Kuhz an der Knatter I Uckermark

The Uckermark is a heavily forested lake region situated between the Havel River and the lower Oder River Valley. The Uckermark extends along both sides of the Ucker River and includes the lakes fed by it.

The Uckermark was shaped by the last great ice age, which left an extraordinary relief in its wake. The number of different glacial forms in the area is enormous and some of them are exemplary. Glaciers, meltwaters and winds shaped a remarkable landscape in which level sandy drifts, hilly terminal moraines, and lake-dotted ground moraines intermingle. The countryside is particularly attractive, because, for centuries, it has been cultivated, a process that has increased its diversity. Due to the many contrasts in the Uckermark, it is ideal for nature conservation.

The Uckermark has the biggest fen area in northern Germany, the largest continuous inland stretch of rushes and reeds in the entire country, and many parks by landscape architect Peter Joseph Lenné. There are also large numbers of rare animals and plants, some of which are endangered. These include the marsh orchid, feather grass, Siberian bellflower, the lesser-spotted eagle, great bittern, crayfish, beaver – visitors can find the latter in the Uckermark Lakes Nature Park. The conservation of this singularly beautiful and diverse habitat is a task demanding persistence and courage, foresight and a readiness for compromises.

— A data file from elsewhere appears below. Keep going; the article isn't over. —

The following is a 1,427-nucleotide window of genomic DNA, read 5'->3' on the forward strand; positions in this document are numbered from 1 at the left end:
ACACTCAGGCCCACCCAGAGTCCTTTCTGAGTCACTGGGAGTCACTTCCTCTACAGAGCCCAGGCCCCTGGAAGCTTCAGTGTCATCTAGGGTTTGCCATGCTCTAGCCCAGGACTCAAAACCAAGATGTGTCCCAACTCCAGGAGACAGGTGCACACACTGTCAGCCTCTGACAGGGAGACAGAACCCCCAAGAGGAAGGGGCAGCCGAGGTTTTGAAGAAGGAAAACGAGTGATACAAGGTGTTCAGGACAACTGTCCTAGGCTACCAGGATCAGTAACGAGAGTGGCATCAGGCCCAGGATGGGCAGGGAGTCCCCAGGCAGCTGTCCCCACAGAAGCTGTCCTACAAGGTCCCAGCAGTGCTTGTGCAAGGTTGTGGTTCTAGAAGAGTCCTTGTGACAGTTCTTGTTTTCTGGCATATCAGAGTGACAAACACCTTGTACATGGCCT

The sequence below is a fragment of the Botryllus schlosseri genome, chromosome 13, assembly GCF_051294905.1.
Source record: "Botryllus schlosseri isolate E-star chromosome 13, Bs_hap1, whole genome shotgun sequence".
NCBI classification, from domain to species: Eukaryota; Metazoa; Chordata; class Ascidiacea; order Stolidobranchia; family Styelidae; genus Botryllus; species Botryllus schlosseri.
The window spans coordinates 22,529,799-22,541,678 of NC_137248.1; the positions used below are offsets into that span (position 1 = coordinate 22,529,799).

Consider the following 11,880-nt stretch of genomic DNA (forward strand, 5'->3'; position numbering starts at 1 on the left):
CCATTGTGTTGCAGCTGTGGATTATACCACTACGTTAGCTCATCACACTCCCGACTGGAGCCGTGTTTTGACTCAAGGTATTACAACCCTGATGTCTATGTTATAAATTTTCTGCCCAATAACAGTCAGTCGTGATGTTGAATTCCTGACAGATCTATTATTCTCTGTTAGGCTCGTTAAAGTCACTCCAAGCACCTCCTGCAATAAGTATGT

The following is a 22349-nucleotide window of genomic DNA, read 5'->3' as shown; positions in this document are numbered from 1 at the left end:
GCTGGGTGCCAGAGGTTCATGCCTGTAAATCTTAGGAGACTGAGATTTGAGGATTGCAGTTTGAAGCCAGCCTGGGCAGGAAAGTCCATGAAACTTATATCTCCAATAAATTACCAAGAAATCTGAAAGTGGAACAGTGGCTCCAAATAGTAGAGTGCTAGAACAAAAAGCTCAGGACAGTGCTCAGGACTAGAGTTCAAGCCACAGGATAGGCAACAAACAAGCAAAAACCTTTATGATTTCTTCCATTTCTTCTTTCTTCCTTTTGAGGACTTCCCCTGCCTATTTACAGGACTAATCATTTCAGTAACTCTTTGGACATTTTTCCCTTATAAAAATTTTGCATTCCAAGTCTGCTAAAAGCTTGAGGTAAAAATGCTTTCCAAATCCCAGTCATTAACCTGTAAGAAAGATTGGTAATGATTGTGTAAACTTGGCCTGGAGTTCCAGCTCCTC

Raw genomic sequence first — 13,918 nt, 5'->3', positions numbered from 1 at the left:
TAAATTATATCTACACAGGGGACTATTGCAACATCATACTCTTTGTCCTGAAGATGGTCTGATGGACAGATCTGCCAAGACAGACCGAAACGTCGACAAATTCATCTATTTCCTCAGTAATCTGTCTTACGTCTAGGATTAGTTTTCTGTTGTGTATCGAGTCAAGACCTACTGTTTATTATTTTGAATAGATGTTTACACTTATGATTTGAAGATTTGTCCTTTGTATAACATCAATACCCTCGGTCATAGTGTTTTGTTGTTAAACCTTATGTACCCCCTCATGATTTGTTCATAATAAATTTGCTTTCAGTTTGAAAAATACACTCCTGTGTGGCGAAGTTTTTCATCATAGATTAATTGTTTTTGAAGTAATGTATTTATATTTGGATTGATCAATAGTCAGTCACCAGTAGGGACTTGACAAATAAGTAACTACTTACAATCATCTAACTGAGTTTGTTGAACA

Opened in northern Brandenburg on May 3, 1997, Uckermark Lakes Nature Park (895 km2) is one of the most diversified landscapes in Central Europe. Its opening turned the Uckermark into the district with the most protected areas in Germany. Its others include Lower Oder Valley National Park (107 km2) and the UNESCO Schorfheide-Chorin Biosphere Reserve (1,291 km2).

Emblem: the Osprey 

Bordering on Mecklenburg-Vorpommern, the Nature Park is a diversified hilly landscape with approximately 230 lakes of more than one hectare. Over one thousand different kinds of plants have been registered there. Otters and beavers thrive within its boundaries. The osprey, which is on the park’s emblem, has its main breeding grounds there.

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